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Digital Forensics

Understanding Cryptocurrency Fraud

By Justin Tolman | May 21, 2024

Cryptocurrency has revolutionized financial markets with its innovative blockchain technology, offering anonymity, decentralization, and unparalleled transparency. However, this rapid growth and the complexity of crypto transactions have also made it a fertile ground for fraudsters and cybercriminals. 

Keven Hendricks, a prominent figure in law enforcement and cybercrime investigation, underscores this sentiment in his opening remarks during the recent webinar Detecting and Investigating Cryptocurrency Fraud, hosted by Police1: "We're not even in the infancy of what we can do with crypto. We're still in the pregnancy. We're still trying to figure it out, right? We're still making the nursery." 

This analogy perfectly captures the emerging yet rapidly evolving nature of cryptocurrency and the corresponding rise in related fraud schemes. Understanding the mechanics of cryptocurrency and the nature of fraud within this space is essential for both investors and regulators.

The Nature of Cryptocurrency and Blockchain Technology

Cryptocurrency is a type of digital or virtual currency that uses cryptography for security, making it nearly impossible to counterfeit or double-spend. The most well-known cryptocurrency, Bitcoin, was described in a 2008 paper by Satoshi Nakamoto. Since then, thousands of alternatives, known as altcoins, have emerged.

The backbone of cryptocurrency is blockchain technology—a decentralized technology spread across many computers that manage and record transactions. Part of the appeal of this technology is its security. Each new transaction is recorded in a block and added to a chain of blocks. Once information is added, it is almost impossible to alter because it would require altering all subsequent blocks.

The Role of Exchanges in Cryptocurrency Trading

Centralized cryptocurrency exchanges (CEX) like Binance, Coinbase, and Robinhood play a crucial role in the crypto ecosystem. They act as intermediaries that facilitate the trading of cryptocurrencies for other assets, such as conventional fiat money or other digital currencies. However, these platforms also pose risks because they manage users' money and personal data. The catastrophic failure of FTX (one of the largest exchanges before going bankrupt)  underscored the dangers of inadequate oversight and operational transparency.

Decentralized exchanges (DEX) such as Uniswap, Jupiter, and Raydium, on the other hand, allow transactions directly between users, without an intermediary. These platforms are less likely to be targeted by hackers in the same way as centralized exchanges because they do not hold users’ funds. However, they are not entirely immune to fraud, often being susceptible to smart contract vulnerabilities.

Individuals may use these exchanges to purchase cryptocurrency using “real” money, and then transfer, invest, or purchase goods using that cryptocurrency. Many centralized exchanges are Know Your Customer/Anti-Money Laundering (KYC-AML) compliant, and can provide information on their users with proper court documentation in the event of an investigation. 

Listen in to Exterro FTK Evangelist Justin Tolman and Keven discuss drug crime on the dark web during Season 1 of FTK Over the Air.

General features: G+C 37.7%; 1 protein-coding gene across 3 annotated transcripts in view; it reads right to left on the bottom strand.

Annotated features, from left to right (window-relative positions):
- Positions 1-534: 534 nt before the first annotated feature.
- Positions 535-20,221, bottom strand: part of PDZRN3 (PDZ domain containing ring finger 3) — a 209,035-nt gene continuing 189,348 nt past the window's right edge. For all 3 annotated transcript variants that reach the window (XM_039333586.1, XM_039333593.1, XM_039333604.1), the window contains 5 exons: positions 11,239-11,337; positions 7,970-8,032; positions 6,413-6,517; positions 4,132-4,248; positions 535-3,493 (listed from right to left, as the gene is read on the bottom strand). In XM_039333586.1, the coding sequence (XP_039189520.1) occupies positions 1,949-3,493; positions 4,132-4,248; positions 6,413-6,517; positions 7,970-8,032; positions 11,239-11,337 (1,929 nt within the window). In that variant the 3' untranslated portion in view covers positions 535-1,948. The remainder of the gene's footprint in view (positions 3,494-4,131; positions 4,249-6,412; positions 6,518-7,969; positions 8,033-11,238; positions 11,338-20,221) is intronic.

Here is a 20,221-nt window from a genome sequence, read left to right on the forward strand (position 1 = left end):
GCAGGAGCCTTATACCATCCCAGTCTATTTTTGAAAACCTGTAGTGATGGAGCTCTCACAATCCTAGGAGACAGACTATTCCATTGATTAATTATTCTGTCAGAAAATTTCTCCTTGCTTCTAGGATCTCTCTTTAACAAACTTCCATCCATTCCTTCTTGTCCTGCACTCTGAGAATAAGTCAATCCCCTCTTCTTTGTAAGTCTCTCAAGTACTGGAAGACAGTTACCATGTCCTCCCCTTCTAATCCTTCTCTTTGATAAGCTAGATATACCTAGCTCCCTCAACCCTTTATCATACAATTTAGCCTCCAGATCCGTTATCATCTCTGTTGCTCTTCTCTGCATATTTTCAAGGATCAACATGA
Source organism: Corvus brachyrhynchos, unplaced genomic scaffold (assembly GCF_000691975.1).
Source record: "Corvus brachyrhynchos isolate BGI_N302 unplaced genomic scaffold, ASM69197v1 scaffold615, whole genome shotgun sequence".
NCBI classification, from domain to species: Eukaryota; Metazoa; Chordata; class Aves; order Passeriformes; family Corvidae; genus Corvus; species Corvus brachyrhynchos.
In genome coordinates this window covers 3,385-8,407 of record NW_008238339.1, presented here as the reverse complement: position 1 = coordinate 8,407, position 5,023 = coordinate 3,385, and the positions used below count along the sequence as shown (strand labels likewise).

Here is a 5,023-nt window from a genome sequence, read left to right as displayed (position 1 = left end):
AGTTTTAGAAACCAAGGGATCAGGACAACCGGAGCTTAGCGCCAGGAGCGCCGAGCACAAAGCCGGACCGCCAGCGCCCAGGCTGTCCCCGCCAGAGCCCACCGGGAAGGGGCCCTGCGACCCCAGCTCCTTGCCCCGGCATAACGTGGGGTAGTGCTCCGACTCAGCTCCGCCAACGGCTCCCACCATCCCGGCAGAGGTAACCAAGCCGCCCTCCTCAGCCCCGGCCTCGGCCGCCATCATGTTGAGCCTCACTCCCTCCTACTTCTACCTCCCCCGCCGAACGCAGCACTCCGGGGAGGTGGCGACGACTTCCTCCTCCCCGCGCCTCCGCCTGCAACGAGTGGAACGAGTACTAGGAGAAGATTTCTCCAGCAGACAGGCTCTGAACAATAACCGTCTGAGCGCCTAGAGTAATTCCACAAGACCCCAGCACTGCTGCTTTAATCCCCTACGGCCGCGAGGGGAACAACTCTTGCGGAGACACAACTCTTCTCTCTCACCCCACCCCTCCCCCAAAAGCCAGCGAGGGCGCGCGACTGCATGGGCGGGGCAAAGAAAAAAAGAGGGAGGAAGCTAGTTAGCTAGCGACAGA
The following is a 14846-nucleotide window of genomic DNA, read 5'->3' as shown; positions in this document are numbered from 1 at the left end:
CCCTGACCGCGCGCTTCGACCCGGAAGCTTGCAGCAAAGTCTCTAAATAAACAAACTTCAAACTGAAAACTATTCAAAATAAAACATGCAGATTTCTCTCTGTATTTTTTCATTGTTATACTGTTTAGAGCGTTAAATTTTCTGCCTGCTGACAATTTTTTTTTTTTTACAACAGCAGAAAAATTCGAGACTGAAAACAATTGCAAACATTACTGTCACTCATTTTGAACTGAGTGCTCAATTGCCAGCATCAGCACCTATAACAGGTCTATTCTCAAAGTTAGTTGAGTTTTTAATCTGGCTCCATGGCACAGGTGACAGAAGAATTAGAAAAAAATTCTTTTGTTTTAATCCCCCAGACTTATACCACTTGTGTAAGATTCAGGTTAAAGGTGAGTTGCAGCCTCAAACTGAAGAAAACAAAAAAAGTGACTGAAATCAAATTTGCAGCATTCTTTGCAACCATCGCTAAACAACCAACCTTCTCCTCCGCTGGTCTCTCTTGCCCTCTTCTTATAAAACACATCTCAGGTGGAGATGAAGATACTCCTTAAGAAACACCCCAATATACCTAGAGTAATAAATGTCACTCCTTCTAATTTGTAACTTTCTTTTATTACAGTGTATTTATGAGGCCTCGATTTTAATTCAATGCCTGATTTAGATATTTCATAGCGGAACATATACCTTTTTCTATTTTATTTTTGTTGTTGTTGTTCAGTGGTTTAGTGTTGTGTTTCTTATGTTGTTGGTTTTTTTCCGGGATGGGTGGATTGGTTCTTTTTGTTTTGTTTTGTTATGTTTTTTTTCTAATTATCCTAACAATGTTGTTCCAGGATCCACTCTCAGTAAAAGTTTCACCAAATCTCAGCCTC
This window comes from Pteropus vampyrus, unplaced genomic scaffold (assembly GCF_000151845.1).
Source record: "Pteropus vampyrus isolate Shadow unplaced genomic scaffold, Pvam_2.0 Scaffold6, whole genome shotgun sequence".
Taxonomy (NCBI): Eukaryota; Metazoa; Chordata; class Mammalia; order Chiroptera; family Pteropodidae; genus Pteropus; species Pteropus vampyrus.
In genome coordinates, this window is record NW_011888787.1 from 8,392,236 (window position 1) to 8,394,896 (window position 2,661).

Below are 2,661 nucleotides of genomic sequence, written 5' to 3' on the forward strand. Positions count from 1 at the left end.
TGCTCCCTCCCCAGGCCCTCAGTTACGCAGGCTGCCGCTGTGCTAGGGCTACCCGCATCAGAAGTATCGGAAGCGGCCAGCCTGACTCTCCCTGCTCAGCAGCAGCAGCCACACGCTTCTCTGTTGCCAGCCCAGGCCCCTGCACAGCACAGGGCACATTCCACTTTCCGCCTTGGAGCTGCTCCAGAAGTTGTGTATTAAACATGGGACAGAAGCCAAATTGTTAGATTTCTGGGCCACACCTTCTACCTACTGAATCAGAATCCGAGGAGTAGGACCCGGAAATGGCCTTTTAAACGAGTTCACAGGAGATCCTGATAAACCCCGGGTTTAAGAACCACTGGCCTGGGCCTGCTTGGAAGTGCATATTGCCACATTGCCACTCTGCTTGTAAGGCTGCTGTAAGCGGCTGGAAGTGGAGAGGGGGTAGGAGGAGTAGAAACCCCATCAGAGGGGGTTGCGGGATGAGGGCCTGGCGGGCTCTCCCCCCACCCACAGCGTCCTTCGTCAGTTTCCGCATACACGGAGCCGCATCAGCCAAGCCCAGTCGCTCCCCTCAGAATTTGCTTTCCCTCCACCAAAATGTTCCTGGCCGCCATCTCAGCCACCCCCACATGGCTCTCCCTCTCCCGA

Understanding Forms of Cryptocurrency Fraud

Cryptocurrency fraud has taken many forms, including but not limited to Ponzi schemes, fake ICOs (Initial Coin Offerings), phishing attacks, and sophisticated exploitation of software vulnerabilities. Moreover, the pseudo-anonymous nature of transactions can make it challenging to trace fraudsters.

A specific type of scam that has been increasingly prevalent is "Pig Butchering." This scam involves a manipulative process where fraudsters initially engage victims through social media or dating sites and gradually build trust. They then entice the victims into investing in cryptocurrency through a series of small, confidence-building transactions on fake platforms that simulate gains. Eventually, when a significant amount of money has been invested, the scammers cut off all contact, leaving the victims without their funds. This type of scam combines elements of romance and investment fraud, exploiting the emotional and financial commitment of victims. Understanding the mechanics of "Pig Butchering" scams is crucial for law enforcement to effectively intervene and support those affected.

According to the article “Crypto Crime Investigations, Tracking Down Criminals on the Web” posted to American Police Beat Magazine, Hendricks highlights that fraudsters frequently target vulnerable individuals through deceptive tactics. They may impersonate credible entities, such as utility companies or tax authorities, convincing victims to make urgent payments using cryptocurrency. This method capitalizes on the victim's panic and lack of knowledge about cryptocurrencies. Awareness and education about such common fraudulent schemes are essential for both potential victims and law enforcement officers handling these cases. This approach underscores the importance of vigilance and informed skepticism when dealing with unsolicited requests for cryptocurrency payments.

Preventing cryptocurrency fraud involves everyone understanding the technologies involved and staying informed about common fraud schemes.

For law enforcement and investigators, tackling cryptocurrency fraud presents unique challenges. The immutable and transparent nature of blockchain can be a double-edged sword; while it allows for the traceability of transactions, the pseudo-anonymity of blockchain addresses can obscure the identities of fraudsters. As Hendricks noted during the webinar, “Understanding what cryptocurrency is to begin with and what you can investigate with it, is essential for effective enforcement action.”